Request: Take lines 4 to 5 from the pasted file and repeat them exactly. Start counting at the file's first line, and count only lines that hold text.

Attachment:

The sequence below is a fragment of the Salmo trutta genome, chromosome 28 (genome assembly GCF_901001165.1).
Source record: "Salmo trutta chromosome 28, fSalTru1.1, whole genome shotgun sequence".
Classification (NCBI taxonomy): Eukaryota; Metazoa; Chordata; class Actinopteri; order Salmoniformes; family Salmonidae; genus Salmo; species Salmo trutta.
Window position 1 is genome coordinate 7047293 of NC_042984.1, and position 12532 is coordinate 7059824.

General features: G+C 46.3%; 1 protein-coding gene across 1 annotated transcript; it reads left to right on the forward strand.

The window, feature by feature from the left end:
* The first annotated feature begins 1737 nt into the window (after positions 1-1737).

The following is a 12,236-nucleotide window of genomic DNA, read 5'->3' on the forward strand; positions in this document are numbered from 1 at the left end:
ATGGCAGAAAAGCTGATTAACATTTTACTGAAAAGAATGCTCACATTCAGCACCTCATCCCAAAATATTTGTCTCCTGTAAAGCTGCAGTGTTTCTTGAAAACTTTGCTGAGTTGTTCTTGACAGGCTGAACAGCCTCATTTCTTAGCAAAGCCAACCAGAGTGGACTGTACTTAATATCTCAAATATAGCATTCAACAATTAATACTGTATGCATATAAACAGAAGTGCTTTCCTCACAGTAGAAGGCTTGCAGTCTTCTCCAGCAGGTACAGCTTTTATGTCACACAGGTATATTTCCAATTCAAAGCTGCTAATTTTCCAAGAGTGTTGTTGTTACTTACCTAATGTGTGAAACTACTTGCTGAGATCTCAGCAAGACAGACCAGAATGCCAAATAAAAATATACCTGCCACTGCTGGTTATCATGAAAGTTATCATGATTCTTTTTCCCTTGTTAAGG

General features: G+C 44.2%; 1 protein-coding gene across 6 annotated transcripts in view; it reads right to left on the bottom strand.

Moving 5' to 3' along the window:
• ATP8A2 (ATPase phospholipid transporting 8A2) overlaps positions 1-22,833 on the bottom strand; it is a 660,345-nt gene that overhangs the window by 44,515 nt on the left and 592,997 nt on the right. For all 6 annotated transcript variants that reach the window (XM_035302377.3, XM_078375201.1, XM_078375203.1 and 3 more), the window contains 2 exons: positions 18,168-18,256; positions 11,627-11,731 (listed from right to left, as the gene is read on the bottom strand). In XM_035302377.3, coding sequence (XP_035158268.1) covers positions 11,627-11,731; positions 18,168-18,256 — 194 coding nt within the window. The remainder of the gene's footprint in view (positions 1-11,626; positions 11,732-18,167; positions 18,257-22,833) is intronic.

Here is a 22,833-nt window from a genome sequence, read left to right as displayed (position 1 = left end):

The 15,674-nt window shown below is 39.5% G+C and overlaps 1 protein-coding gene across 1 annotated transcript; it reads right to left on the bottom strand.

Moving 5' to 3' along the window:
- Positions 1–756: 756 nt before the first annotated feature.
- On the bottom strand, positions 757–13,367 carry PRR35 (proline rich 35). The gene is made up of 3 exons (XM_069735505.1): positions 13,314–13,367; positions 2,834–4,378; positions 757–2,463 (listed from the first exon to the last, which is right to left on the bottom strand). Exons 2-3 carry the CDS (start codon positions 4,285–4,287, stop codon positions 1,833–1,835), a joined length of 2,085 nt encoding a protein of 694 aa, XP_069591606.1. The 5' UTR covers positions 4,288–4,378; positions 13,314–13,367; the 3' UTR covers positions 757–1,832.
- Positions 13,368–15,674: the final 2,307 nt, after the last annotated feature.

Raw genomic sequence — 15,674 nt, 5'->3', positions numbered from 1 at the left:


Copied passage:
Window position 1 is genome coordinate 7047293 of NC_042984.1, and position 12532 is coordinate 7059824.

General features: G+C 46.3%; 1 protein-coding gene across 1 annotated transcript; it reads left to right on the forward strand.